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Published: Sunday, November 01, 1998

WebDaily: Your daily source for Web Technology Tips and Tricks!


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Using Business Objects in your Web Application
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* This article discusses the use of the business objects in your ASP pages using VisualBASIC.

Microsoft recommends a three-tiered approach when developing web applications. The first tier is the backend, or an ODBC-compliant data source. Most often this data source is a SQL Server or an Access database, but it can be an AS/400, or an Informix or Oracle database. The middle-tier is the business objects, DLLs written in VisualBASIC or Visual C++ which provides a level of abstraction between the front end (or highest tier) and the backend. The final tier is the front end, which are the ASP and HTML pages we've all written.

This article will discuss briefly the advantages of using business objects and will contain an example of how to create and implement a VisualBASIC business object in your web application.

Business objects, as aforementioned, provide a level of abstraction between your ASP pages and database. If you write your ASP pages with direct calls to the database in them, you are asking for a maintenance nightmare if the project is a large one. Imagine that you have 200 ASP pages, each page making at least one call to the database, retrieving data or modifying data. Now, let's say that management has called for a change in the table structure, and it is your job to pick through all 200 ASP pages, making the needed changes to the queries! This would be a maintenance nightmare! Imagine all of your ASPs have code similar to the following:

<%
' Connect to the database...
Dim SQL, rs
SQL = "SELECT Name FROM Customer WHERE CusotmerID = 1"
Set rs = Conn.Execute(SQL)
%>

And say that management wants the Customer table to delete the Name column and replace it with a LastName and FirstName column. You would have to find all intances which were similar to the code example above and alter the query!

By using business objects, you would only need to go alter the source in one place. The use of a business object (let's call it WebApp.CustomerInfo), would result in ASP code like thisL

<%
Dim myCustomer
Set myCustomer = Server.CreateObject("WebApp.CustomerInfo")
myCustomer.Init(1)

Response.Write myCustomer.GetName()
%>

In theory, you shouldn't have to alter a single ASP file, just the business objects interface with the database, which is happening in only one location.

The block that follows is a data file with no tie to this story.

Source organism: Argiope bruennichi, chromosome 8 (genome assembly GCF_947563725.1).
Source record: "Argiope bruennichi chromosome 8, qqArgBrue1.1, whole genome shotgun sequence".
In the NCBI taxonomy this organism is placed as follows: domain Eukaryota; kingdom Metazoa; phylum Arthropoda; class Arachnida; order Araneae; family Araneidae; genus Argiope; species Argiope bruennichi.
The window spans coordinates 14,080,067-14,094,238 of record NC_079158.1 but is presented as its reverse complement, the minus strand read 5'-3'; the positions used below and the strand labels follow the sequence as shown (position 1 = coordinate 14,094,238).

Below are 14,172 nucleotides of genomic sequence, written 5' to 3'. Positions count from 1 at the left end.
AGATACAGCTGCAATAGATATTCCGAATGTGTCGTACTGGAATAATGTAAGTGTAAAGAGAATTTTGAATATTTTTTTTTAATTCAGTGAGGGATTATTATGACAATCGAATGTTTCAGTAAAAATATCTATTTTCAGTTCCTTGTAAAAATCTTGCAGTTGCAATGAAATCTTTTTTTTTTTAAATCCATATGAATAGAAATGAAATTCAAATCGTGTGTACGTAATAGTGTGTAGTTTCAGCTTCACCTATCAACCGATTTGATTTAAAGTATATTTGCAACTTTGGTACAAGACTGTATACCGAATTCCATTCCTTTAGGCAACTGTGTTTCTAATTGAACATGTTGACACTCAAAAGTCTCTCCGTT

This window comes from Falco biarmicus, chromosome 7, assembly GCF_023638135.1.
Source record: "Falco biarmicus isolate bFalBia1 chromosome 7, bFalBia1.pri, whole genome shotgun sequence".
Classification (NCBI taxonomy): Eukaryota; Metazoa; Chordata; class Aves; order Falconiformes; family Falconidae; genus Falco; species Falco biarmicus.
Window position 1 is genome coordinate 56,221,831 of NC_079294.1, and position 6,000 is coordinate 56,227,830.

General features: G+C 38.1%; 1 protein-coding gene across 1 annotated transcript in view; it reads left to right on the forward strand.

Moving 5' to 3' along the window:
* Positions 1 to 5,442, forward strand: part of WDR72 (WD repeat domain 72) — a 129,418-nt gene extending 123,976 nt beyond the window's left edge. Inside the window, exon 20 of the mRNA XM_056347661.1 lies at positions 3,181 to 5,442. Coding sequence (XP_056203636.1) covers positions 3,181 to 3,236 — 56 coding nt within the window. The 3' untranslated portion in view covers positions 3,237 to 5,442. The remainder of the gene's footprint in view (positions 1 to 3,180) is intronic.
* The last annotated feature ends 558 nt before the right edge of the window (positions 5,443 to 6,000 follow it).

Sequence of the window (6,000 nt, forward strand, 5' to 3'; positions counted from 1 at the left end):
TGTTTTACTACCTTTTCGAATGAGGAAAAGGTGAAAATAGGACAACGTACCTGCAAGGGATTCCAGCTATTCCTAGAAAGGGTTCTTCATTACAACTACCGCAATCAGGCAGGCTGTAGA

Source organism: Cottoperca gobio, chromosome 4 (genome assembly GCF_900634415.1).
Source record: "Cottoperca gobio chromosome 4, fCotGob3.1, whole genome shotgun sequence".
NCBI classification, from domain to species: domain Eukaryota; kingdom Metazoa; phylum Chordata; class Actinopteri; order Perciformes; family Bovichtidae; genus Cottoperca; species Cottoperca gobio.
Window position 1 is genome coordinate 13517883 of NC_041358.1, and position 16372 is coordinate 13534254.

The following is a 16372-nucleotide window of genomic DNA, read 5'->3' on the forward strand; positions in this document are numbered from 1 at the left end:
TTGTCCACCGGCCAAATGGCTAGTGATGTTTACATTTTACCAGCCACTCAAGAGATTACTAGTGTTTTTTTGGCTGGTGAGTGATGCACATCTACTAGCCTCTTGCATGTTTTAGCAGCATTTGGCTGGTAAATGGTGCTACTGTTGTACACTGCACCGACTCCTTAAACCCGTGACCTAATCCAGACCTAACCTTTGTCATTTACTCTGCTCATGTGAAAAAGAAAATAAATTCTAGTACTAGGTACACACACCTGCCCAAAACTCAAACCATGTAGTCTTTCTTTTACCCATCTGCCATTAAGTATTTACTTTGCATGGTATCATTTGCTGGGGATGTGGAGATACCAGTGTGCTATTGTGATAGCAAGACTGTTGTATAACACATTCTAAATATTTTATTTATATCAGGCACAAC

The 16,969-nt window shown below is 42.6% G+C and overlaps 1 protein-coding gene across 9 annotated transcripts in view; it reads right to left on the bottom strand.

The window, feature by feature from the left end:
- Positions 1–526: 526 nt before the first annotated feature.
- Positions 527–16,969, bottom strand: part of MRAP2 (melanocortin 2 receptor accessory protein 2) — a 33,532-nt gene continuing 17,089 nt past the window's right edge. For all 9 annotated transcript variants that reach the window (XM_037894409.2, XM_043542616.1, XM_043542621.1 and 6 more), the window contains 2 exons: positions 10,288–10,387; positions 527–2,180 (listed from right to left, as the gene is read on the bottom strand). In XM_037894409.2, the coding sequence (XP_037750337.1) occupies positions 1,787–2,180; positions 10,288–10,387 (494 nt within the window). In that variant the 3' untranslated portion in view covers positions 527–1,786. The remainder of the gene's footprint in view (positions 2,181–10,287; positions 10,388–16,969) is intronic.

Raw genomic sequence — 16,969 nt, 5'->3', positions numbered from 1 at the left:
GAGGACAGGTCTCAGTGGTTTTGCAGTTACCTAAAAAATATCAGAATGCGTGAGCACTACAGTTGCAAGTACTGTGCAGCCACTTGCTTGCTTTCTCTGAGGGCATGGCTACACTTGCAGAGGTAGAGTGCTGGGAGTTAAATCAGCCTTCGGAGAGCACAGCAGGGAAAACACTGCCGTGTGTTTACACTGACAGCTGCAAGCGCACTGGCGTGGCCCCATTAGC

Another benefit of business objects are that they are precompiled, as opposed to your ASP pages which must be interpretted each time a page is requested.

Now, let's discuss how to make ourselves a business object. First, fire up VisualBASIC 5.0 or 6.0, and create a new ActiveX DLL. Set the name of your project to WebApp, and add a class module to your project, naming it CustomerInfo. Now, be sure to go to References in the Project menu and select the ADO library. Now, we are ready to write our function, GetName.

In your class CustomerInfo, just write the following code:

Function GetName(CustomerID as Integer) as String
Dim conConnection as ADODB.Connection
Dim rstRecordset as ADODB.Recordset

Set conConnection = New ADODB.Connection
conConnection.Open "... connection string or DSN ..."

Dim strSQL as String
strSQL = "SELECT FirstName + ' ' + LastName FROM " & _
"Customer WHERE CustomerID = " & CustomerID

Set rstRecordset = conConnection.Execute(strSQL)

GetName = rstRecordset(0)
End Function

Now, go to the File menu and build your ActiveX DLL. You should now have a DLL file. Copy this file to WINNT\SYSTEM32 (or WINDOWS\SYSTEM) and at the command line type:

regsvr32 filename.dll

This will register your DLL in the registry (you should be registering this object on the server, it will do no good to just register it on your workstation!). Now the ASP code using the business object should work!

It is recommended that another level of abstraction be implemented, that business objects don't make direct queries to the database, but rather call stored procedures (if you are using SQL).

Hopefully you've seen the importance of business objects in large projects, and possibly could implement one if needed. Business objects are annoying to develop when still debugging your web application (due to the frequent recompilations needed (along with having to stop IISADMIN to delete the old DLL file and replace it with the new one)), but once you have your project completed, it is *MUCH* easier to maintain the application!

Happy Programming!


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